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Please note that Mommsen uses the AUC chronology (Ab Urbe Condita), i.e. from the founding of the City of Rome. You can use this reference table to have the B.C. dates


IV. The Revolution

From: The History of Rome, by Theodor Mommsen
Translated with the sanction of the author by William Purdie Dickson

The History of Old Rome

CHAPTER IV - The Rule of the Restoration


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Page 43

Metellus led it over the Numidian frontier. When Jugurtha perceived the altered state of things, he gave himself up as lost, and, before the struggle began, made earnest proposals for an accommodation, requesting ultimately nothing more than a guarantee for his life. Metellus, however, was resolved and perhaps even instructed not to terminate the war except with the unconditional subjugation and execution of the daring client-prince; which was in fact the only issue that could satisfy the Romans.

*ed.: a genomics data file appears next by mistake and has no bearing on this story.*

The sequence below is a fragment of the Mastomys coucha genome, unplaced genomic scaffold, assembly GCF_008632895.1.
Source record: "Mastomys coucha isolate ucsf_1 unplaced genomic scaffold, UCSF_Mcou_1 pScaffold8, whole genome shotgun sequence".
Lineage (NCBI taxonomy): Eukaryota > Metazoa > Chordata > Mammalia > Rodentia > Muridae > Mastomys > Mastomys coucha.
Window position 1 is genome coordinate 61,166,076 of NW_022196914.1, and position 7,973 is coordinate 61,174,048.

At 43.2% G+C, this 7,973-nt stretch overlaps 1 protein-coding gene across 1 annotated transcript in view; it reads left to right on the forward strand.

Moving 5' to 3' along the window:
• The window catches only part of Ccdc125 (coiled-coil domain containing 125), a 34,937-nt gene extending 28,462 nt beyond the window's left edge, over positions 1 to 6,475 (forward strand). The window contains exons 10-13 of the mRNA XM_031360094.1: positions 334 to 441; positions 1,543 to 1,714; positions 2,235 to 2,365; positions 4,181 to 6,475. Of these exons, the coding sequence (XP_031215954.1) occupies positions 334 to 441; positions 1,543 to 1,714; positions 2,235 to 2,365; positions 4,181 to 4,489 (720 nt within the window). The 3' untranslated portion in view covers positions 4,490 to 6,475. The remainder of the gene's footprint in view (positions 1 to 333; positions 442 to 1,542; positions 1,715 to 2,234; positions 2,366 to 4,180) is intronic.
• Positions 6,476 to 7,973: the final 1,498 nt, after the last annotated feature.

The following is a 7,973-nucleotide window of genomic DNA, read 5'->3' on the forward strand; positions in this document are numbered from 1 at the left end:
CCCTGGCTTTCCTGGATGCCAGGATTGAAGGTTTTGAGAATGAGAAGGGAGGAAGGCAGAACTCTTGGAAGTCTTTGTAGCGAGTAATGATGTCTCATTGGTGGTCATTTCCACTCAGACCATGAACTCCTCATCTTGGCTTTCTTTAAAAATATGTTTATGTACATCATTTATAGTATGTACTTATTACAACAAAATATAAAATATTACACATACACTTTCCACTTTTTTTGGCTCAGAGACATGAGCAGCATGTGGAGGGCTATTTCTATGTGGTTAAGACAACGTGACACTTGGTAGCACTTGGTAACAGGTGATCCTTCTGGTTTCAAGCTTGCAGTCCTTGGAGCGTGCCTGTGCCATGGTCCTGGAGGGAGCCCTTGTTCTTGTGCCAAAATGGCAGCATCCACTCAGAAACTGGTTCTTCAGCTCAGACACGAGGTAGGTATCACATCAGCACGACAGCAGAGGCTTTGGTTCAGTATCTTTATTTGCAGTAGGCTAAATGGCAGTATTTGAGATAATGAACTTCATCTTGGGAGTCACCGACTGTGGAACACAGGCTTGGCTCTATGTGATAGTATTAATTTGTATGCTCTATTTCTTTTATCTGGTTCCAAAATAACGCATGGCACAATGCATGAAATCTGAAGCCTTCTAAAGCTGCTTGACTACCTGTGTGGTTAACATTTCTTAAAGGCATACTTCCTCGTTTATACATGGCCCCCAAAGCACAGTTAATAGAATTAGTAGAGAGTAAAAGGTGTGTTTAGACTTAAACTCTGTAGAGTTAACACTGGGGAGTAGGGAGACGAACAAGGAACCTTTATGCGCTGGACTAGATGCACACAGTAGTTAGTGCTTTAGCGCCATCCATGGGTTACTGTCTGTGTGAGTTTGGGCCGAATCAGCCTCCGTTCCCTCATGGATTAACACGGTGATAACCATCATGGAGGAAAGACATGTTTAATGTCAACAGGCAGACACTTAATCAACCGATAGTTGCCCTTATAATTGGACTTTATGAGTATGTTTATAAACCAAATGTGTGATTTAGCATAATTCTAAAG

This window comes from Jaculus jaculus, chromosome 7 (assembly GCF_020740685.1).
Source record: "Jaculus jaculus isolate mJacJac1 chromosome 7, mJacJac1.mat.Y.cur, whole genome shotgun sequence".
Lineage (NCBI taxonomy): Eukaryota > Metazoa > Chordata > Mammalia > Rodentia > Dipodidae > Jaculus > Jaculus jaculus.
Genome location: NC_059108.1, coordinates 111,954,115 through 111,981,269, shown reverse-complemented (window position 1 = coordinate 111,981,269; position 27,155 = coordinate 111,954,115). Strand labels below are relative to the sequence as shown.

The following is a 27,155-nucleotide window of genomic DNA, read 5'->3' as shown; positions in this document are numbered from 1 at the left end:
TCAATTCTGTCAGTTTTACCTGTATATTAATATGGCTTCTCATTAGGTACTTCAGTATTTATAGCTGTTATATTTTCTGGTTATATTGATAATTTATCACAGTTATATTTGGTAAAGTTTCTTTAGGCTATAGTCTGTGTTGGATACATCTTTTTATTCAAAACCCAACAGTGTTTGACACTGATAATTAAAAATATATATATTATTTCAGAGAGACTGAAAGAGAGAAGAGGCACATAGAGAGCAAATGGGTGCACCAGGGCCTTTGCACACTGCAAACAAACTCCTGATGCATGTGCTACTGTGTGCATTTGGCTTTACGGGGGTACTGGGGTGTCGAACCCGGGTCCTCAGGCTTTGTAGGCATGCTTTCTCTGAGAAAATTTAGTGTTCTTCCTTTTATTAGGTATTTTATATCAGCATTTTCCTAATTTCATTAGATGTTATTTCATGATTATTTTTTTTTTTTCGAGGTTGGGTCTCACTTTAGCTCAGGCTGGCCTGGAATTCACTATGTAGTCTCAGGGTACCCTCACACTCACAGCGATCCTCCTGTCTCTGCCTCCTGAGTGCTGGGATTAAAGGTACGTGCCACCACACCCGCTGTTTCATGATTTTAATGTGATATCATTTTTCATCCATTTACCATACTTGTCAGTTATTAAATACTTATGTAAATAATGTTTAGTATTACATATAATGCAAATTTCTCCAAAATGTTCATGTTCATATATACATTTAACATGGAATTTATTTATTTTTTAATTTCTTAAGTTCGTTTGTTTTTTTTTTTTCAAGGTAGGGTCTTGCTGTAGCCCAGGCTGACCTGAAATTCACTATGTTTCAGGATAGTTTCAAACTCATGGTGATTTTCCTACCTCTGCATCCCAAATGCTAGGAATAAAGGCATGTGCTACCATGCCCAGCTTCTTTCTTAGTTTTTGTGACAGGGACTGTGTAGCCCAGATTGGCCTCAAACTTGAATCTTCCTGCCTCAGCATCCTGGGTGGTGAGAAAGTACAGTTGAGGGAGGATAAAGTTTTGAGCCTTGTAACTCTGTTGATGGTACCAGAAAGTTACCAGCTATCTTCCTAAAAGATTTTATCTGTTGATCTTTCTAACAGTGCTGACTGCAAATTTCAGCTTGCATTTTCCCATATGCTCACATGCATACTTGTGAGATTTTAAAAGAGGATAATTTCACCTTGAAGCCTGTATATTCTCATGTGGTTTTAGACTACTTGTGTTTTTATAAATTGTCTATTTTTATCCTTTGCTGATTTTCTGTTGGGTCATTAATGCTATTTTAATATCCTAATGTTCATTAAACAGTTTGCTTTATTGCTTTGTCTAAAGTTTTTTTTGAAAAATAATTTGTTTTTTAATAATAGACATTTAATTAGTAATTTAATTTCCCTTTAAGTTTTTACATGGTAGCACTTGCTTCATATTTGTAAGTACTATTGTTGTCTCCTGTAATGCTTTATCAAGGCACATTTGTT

Jugurtha since the victory over Albinus was regarded as the deliverer of Libya from the rule of the hated foreigners; unscrupulous and cunning as he was, and unwieldy as was the Roman government, he might at any time even after a peace rekindle the war in his native country; tranquillity would not be secured, and the removal of the African army would not be possible, until king Jugurtha should cease to exist.

Officially Metellus gave evasive answers to the proposals of the king; secretly he instigated the envoys to deliver their master living or dead to the Romans. But, when the Roman general undertook to compete with the African in the field of assassination, he there met his master; Jugurtha saw through the plan, and, when he could not do otherwise, prepared for a desperate resistance.

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